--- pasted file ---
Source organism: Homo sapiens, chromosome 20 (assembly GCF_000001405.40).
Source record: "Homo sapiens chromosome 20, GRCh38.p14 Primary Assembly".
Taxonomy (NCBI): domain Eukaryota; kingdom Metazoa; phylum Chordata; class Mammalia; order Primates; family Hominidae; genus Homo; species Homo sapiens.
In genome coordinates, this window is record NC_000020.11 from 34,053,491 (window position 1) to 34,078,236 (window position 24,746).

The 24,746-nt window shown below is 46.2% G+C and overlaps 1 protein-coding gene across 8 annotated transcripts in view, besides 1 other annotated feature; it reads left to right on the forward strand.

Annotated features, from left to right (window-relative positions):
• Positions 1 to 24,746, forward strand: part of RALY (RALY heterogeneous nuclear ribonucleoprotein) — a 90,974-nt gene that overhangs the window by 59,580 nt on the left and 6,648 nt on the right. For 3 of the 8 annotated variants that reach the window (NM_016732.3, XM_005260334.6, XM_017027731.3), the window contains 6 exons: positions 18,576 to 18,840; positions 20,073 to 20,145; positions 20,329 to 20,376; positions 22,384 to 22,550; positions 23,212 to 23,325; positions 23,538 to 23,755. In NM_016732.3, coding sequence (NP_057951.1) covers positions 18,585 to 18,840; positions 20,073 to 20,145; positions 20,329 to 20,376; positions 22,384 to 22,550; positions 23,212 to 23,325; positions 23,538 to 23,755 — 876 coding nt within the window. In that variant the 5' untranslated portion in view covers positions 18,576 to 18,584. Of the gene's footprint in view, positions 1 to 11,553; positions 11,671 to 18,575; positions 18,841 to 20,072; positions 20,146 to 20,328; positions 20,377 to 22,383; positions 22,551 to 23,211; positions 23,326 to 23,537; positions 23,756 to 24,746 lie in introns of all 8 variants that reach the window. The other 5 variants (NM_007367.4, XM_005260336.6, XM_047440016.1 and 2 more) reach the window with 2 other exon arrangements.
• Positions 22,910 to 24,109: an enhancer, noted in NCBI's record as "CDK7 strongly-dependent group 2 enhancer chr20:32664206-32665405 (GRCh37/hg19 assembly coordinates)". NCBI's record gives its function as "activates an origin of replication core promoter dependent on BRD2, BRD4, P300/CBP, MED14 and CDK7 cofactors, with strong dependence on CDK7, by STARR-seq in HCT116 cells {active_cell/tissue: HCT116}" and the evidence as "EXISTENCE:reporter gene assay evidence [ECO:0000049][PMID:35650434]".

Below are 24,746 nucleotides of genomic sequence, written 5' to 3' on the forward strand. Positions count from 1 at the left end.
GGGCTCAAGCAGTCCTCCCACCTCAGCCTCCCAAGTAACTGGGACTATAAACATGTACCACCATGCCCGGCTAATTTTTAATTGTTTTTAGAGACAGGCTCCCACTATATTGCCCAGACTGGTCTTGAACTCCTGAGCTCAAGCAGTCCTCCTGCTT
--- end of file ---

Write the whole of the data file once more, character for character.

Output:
Source organism: Homo sapiens, chromosome 20 (assembly GCF_000001405.40).
Source record: "Homo sapiens chromosome 20, GRCh38.p14 Primary Assembly".
Taxonomy (NCBI): domain Eukaryota; kingdom Metazoa; phylum Chordata; class Mammalia; order Primates; family Hominidae; genus Homo; species Homo sapiens.
In genome coordinates, this window is record NC_000020.11 from 34,053,491 (window position 1) to 34,078,236 (window position 24,746).

The 24,746-nt window shown below is 46.2% G+C and overlaps 1 protein-coding gene across 8 annotated transcripts in view, besides 1 other annotated feature; it reads left to right on the forward strand.

Annotated features, from left to right (window-relative positions):
• Positions 1 to 24,746, forward strand: part of RALY (RALY heterogeneous nuclear ribonucleoprotein) — a 90,974-nt gene that overhangs the window by 59,580 nt on the left and 6,648 nt on the right. For 3 of the 8 annotated variants that reach the window (NM_016732.3, XM_005260334.6, XM_017027731.3), the window contains 6 exons: positions 18,576 to 18,840; positions 20,073 to 20,145; positions 20,329 to 20,376; positions 22,384 to 22,550; positions 23,212 to 23,325; positions 23,538 to 23,755. In NM_016732.3, coding sequence (NP_057951.1) covers positions 18,585 to 18,840; positions 20,073 to 20,145; positions 20,329 to 20,376; positions 22,384 to 22,550; positions 23,212 to 23,325; positions 23,538 to 23,755 — 876 coding nt within the window. In that variant the 5' untranslated portion in view covers positions 18,576 to 18,584. Of the gene's footprint in view, positions 1 to 11,553; positions 11,671 to 18,575; positions 18,841 to 20,072; positions 20,146 to 20,328; positions 20,377 to 22,383; positions 22,551 to 23,211; positions 23,326 to 23,537; positions 23,756 to 24,746 lie in introns of all 8 variants that reach the window. The other 5 variants (NM_007367.4, XM_005260336.6, XM_047440016.1 and 2 more) reach the window with 2 other exon arrangements.
• Positions 22,910 to 24,109: an enhancer, noted in NCBI's record as "CDK7 strongly-dependent group 2 enhancer chr20:32664206-32665405 (GRCh37/hg19 assembly coordinates)". NCBI's record gives its function as "activates an origin of replication core promoter dependent on BRD2, BRD4, P300/CBP, MED14 and CDK7 cofactors, with strong dependence on CDK7, by STARR-seq in HCT116 cells {active_cell/tissue: HCT116}" and the evidence as "EXISTENCE:reporter gene assay evidence [ECO:0000049][PMID:35650434]".

Below are 24,746 nucleotides of genomic sequence, written 5' to 3' on the forward strand. Positions count from 1 at the left end.
GGGCTCAAGCAGTCCTCCCACCTCAGCCTCCCAAGTAACTGGGACTATAAACATGTACCACCATGCCCGGCTAATTTTTAATTGTTTTTAGAGACAGGCTCCCACTATATTGCCCAGACTGGTCTTGAACTCCTGAGCTCAAGCAGTCCTCCTGCTT